Expert opinion and online consultations available on your computer or any mobile device. The service is available wherever there is an internet. All you need is a PC or a smartphone.
PET/CT combines two types of radiological diagnostics. Computed tomography produces high-resolution images of cross-sections of the body. Based on these, the radiologist assesses the anatomy of the body, identifies changes in the organs, and determines their nature. At the same time, positron emission tomography technology can be used to draw conclusions about certain metabolic processes in the tissues.
Before a PET study, the patient is injected intravenously with a radiopharmaceutical. This is a low-radioactive substance that is distributed throughout the body. It almost never causes allergic reactions. The natural decay of this substance produces low radiation, which allows the doctor to visualize its distribution in the body. With the help of computed tomography, which is performed simultaneously, these metabolic processes can be accurately attributed to specific parts of the body.
The most commonly used PET/CT radiotracer is 18F-FDG, a glucose analog with the positron-emitting radionuclide fluorine-18, which displays cell metabolism. Since many tumor cells have an increased metabolism (e.g., due to their rapid growth), the radiopharmaceutical allows them to be detected.
In other words, it is PET/CT that can simultaneously answer two fundamentally different but very important questions:
- "What does the tissue look like?"
- "What are its biochemical properties?"
It can help, for example, to assess the effectiveness of chemotherapy for malignant diseases. Very often, metabolic changes in tumor foci become visible on PET/CT long before the mass actually shrinks in size. Because chemotherapy disrupts the metabolism of tumor cells, they absorb less radioactively marked glucose. Therefore, the doctor can determine early enough whether chemotherapy is the right choice or whether the treatment plan needs to be changed.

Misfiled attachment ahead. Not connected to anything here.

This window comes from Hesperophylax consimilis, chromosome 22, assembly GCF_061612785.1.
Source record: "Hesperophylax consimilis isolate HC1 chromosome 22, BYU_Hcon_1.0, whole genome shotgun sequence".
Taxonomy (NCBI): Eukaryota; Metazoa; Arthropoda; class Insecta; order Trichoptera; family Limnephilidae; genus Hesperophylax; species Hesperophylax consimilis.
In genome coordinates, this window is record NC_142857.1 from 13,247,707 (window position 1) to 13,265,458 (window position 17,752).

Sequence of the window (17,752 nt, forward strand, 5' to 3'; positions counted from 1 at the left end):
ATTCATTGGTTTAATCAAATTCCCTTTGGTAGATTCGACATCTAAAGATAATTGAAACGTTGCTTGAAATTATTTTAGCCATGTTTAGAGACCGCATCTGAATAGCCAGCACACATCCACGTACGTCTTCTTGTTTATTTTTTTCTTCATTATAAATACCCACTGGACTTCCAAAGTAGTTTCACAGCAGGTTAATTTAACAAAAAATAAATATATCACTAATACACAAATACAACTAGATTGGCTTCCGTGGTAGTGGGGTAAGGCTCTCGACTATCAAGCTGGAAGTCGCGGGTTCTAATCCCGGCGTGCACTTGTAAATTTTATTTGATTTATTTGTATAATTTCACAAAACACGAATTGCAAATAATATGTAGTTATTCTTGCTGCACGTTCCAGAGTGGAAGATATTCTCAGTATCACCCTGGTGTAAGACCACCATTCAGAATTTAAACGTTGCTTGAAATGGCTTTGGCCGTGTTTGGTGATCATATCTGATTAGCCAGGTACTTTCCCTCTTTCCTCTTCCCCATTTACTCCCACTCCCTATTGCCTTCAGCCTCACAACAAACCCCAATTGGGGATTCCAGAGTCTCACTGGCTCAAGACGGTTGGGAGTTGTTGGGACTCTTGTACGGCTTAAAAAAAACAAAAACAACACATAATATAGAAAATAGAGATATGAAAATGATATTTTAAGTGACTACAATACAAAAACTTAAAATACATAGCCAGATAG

What is the service about?
A second opinion on PET/CT is a service which makes it possible to get a remote consultation of a qualified specialist, based on available radiology study results.
It might be helpful:
• to confirm the existing diagnosis;
• to verify the initial interpretation of imaging exams;
• to obtain a more detailed description of PET/CT scans;
• to get expert commentary on previously performed exam results;
• to make the right choice if there are two or more possible therapeutic options.
A written PET/CT report including comments on the imaging quality and informative value, the detailed description of findings, conclusions in regard to the possible nature of the identified suspicious areas, tumors and other abnormalities, the progress assessment (if the previous study was provided for comparison) and specific recommendations for further course of action (further or follow-up examinations).
What data should be provided to get a second opinion?
- Treating physician's report (preferable)
- A description of the CT imaging to be assessed (preferable)
- CT scan (requred)
What are the second opinion formats and terms?
Written second opinion:
- a CT interpretation with conclusions and recommendations of further procedure. Report size: up to 1 page.
- All services contained in the written second opinion plus an up to 15-minute video conference with the radiologist in which the consulting expert comments on the imaging, explains the conclusions, discusses the recommended plan and answers the patient's questions.
- All services contained in the written second opinion plus an up to 10-minute telephone talk with the radiologist in which the consulting expert explains the conclusions, discusses the recommended plan and answers the patient's questions.
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